Mobile device

Critical Filewave MDM Vulnerabilities Give Attackers Full Control of Mobile Devices

Two vulnerabilities in FileWave’s cross-platform mobile device management (MDM) system would have allowed malicious actors to bypass authentication mechanisms, taking control of the platform and the devices linked to it.

FileWave’s MDM platform allows administrators to push software updates to devices, lock them down, or even remotely wipe devices.

A report from Claroty’s Team82 takes a closer look at CVE-2022-34907, an authentication bypass flaw, and CVE-2022-34906, a hardcoded cryptographic key – vulnerabilities that Filewave patched with a recent update.

According to the report, researchers discovered more than 1,100 different instances of vulnerable FileWave MDM servers accessible on the Internet across multiple industries, including large enterprises, education, and government agencies.

Buggy MDM Administration Web Server

The platform’s MDM web server, written in Python, is a key component that allows the administrator to interact with devices and receive information from them.

“Because this service must be accessible to mobile devices at all times, it is typically exposed to the Internet and handles both customer and administrator requests,” according to the report. “Its connectivity makes it a priority target in our research on this platform.”

One of the back-end services on the server, the scheduler service, which schedules and executes specific tasks required by the MDM platform, uses a hard-coded shared secret function to grant access to the “super_user” account. – the most privileged user of the platform. .

“If we know the shared secret and provide it in the request, we don’t need to provide a valid user token or know the user’s username and password,” the report says. .

Additionally, by exploiting the authentication bypass vulnerability, the team was able to gain superuser access and take full control of any Internet-connected MDM instance.

In a proof-of-concept exploit, the team was able to push a malicious package to every device in the system, then execute code remotely to install fake ransomware on each one.

“This exploit, if used maliciously, could allow remote attackers to easily attack and infect all internet-accessible instances managed by FileWave MDM, …allowing attackers to control all managed devices , access users’ personal home networks, organizations’ internal networks, and more,” according to Monday’s report.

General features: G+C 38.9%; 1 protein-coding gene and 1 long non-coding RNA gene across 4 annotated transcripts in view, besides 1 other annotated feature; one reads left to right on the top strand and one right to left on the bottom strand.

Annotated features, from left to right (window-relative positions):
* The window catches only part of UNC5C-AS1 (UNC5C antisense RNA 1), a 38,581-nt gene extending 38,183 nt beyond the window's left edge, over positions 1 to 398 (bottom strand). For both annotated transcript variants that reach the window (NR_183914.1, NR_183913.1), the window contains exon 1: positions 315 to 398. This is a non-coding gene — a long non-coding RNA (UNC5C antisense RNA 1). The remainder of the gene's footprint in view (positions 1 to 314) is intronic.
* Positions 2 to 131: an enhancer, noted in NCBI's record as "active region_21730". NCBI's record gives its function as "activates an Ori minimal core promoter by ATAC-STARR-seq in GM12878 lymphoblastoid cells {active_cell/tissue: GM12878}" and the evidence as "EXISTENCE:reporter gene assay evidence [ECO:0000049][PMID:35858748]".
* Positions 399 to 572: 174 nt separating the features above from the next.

Users should apply patches as soon as possible to avoid falling victim to an attack, researchers warn.

Increase in endpoint attacks

There has been an increase in attacks against endpoint management products in recent years, including one of the most publicized attacks targeting Kaseya VSA.

In this attack, automation allowed a gang affiliated with the REvil ransomware to move from exploiting vulnerable servers to installing ransomware on downstream clients faster than most defenders could react.

While mobile attacks have been happening for years, the threat is rapidly evolving into sophisticated malware families with new features, with attackers deploying malware with full remote access capabilities, modular design, and features of type worm posing significant threats to users and their organizations.

Meanwhile, a survey released earlier this month by Adaptiva and the Ponemon Institute found that the average enterprise now manages around 135,000 endpoints, an attack surface that is rapidly proliferating.

Zero Trust Strengthens Endpoint Protection

Organizations can improve endpoint management by implementing zero-trust policies for better control and by using BYOD (Bring Your Own Device) MDM and security tools. But they also need to take proactive steps like updating apps and training staff to keep sensitive company data and employee devices secure.

Additionally, Claroty notes that creating temporary keys that aren’t stored in central repositories and that expire automatically could improve endpoint and MDM security, even for small businesses.